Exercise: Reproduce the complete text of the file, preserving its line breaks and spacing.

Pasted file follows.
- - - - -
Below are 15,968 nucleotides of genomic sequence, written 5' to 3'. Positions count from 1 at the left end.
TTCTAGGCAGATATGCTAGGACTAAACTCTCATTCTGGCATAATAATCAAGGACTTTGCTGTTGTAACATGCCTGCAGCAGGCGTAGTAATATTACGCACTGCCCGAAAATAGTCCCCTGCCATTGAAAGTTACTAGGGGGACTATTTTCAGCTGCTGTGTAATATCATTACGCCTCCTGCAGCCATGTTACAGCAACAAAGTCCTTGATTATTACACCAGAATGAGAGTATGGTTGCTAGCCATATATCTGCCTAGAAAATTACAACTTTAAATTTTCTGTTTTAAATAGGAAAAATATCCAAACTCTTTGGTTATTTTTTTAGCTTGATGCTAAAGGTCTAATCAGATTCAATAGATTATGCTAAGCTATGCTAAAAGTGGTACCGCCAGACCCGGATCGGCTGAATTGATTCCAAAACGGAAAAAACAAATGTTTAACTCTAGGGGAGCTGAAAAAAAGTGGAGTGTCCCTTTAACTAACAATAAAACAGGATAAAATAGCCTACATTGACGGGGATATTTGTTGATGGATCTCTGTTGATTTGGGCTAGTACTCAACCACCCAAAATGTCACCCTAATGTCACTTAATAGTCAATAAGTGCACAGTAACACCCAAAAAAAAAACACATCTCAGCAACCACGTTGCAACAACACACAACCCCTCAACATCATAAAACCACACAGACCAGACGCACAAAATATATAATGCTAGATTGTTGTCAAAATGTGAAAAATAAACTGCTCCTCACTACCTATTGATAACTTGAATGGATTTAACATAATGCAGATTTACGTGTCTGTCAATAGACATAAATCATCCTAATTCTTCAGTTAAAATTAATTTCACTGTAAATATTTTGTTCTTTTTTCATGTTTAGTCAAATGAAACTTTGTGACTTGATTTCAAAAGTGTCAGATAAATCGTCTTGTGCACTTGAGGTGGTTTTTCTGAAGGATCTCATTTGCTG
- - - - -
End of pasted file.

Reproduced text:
Below are 15,968 nucleotides of genomic sequence, written 5' to 3'. Positions count from 1 at the left end.
TTCTAGGCAGATATGCTAGGACTAAACTCTCATTCTGGCATAATAATCAAGGACTTTGCTGTTGTAACATGCCTGCAGCAGGCGTAGTAATATTACGCACTGCCCGAAAATAGTCCCCTGCCATTGAAAGTTACTAGGGGGACTATTTTCAGCTGCTGTGTAATATCATTACGCCTCCTGCAGCCATGTTACAGCAACAAAGTCCTTGATTATTACACCAGAATGAGAGTATGGTTGCTAGCCATATATCTGCCTAGAAAATTACAACTTTAAATTTTCTGTTTTAAATAGGAAAAATATCCAAACTCTTTGGTTATTTTTTTAGCTTGATGCTAAAGGTCTAATCAGATTCAATAGATTATGCTAAGCTATGCTAAAAGTGGTACCGCCAGACCCGGATCGGCTGAATTGATTCCAAAACGGAAAAAACAAATGTTTAACTCTAGGGGAGCTGAAAAAAAGTGGAGTGTCCCTTTAACTAACAATAAAACAGGATAAAATAGCCTACATTGACGGGGATATTTGTTGATGGATCTCTGTTGATTTGGGCTAGTACTCAACCACCCAAAATGTCACCCTAATGTCACTTAATAGTCAATAAGTGCACAGTAACACCCAAAAAAAAAACACATCTCAGCAACCACGTTGCAACAACACACAACCCCTCAACATCATAAAACCACACAGACCAGACGCACAAAATATATAATGCTAGATTGTTGTCAAAATGTGAAAAATAAACTGCTCCTCACTACCTATTGATAACTTGAATGGATTTAACATAATGCAGATTTACGTGTCTGTCAATAGACATAAATCATCCTAATTCTTCAGTTAAAATTAATTTCACTGTAAATATTTTGTTCTTTTTTCATGTTTAGTCAAATGAAACTTTGTGACTTGATTTCAAAAGTGTCAGATAAATCGTCTTGTGCACTTGAGGTGGTTTTTCTGAAGGATCTCATTTGCTG